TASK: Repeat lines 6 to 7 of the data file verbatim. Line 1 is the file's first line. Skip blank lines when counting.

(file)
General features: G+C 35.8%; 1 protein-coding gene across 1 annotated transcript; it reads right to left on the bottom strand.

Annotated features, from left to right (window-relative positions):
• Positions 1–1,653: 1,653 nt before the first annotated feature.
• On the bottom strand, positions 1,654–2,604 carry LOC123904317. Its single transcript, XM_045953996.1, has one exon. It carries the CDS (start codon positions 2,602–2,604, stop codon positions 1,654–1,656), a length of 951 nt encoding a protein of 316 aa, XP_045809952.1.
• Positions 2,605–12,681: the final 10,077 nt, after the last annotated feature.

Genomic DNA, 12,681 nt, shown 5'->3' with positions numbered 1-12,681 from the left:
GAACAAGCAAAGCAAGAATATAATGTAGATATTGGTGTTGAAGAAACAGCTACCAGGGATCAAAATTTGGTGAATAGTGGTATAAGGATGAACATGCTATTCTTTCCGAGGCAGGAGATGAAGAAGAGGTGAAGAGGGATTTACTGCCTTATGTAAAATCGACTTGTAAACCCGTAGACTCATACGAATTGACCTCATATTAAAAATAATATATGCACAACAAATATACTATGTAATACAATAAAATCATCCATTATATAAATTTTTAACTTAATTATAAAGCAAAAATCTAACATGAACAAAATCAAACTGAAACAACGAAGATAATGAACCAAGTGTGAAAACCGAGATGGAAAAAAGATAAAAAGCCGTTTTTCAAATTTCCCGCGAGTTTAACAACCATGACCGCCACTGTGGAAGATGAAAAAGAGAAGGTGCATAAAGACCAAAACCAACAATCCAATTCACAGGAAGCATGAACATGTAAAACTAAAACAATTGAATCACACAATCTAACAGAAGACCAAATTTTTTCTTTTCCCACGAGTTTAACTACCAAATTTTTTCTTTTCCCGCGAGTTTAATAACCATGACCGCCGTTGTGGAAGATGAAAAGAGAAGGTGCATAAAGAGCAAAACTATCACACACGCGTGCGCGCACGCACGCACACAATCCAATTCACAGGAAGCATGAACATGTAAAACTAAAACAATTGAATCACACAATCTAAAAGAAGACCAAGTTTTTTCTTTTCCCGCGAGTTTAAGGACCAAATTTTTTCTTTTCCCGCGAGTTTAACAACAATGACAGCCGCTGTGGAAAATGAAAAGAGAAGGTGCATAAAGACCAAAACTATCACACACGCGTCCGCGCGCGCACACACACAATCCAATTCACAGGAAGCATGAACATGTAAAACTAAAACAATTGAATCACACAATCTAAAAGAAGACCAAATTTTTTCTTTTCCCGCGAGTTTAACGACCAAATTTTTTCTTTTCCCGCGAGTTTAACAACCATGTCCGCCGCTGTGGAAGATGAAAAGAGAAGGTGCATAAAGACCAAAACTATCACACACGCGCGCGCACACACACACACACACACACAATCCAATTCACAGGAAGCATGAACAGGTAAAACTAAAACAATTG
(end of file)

Genomic DNA, 12,681 nt, shown 5'->3' with positions numbered 1-12,681 from the left:
GAACAAGCAAAGCAAGAATATAATGTAGATATTGGTGTTGAAGAAACAGCTACCAGGGATCAAAATTTGGTGAATAGTGGTATAAGGATGAACATGCTATTCTTTCCGAGGCAGGAGATGAAGAAGAGGTGAAGAGGGATTTACTGCCTTATGTAAAATCGACTTGTAAACCCGTAGACTCATACGAATTGACCTCATATTAAAAATAATATATGCACAACAAATATACTATGTAATACAATAAAATCATCCATTATATAAATTTTTAACTTAATTATAAAGCAAAAATCTAACATGAACAAAATCAAACTGAAACAACGAAGATAATGAACCAAGTGTGAAAACCGAGATGGAAAAAAGATAAAAAGCCGTTTTTCAAATTTCCCGCGAGTTTAACAACCATGACCGCCACTGTGGAAGATGAAAAAGAGAAGGTGCATAAAGACCAAAACCAACAATCCAATTCACAGGAAGCATGAACATGTAAAACTAAAACAATTGAATCACACAATCTAACAGAAGACCAAATTTTTTCTTTTCCCACGAGTTTAACTACCAAATTTTTTCTTTTCCCGCGAGTTTAATAACCATGACCGCCGTTGTGGAAGATGAAAAGAGAAGGTGCATAAAGAGCAAAACTATCACACACGCGTGCGCGCACGCACGCACACAATCCAATTCACAGGAAGCATGAACATGTAAAACTAAAACAATTGAATCACACAATCTAAAAGAAGACCAAGTTTTTTCTTTTCCCGCGAGTTTAAGGACCAAATTTTTTCTTTTCCCGCGAGTTTAACAACAATGACAGCCGCTGTGGAAAATGAAAAGAGAAGGTGCATAAAGACCAAAACTATCACACACGCGTCCGCGCGCGCACACACACAATCCAATTCACAGGAAGCATGAACATGTAAAACTAAAACAATTGAATCACACAATCTAAAAGAAGACCAAATTTTTTCTTTTCCCGCGAGTTTAACGACCAAATTTTTTCTTTTCCCGCGAGTTTAACAACCATGTCCGCCGCTGTGGAAGATGAAAAGAGAAGGTGCATAAAGACCAAAACTATCACACACGCGCGCGCACACACACACACACACACACAATCCAATTCACAGGAAGCATGAACAGGTAAAACTAAAACAATTG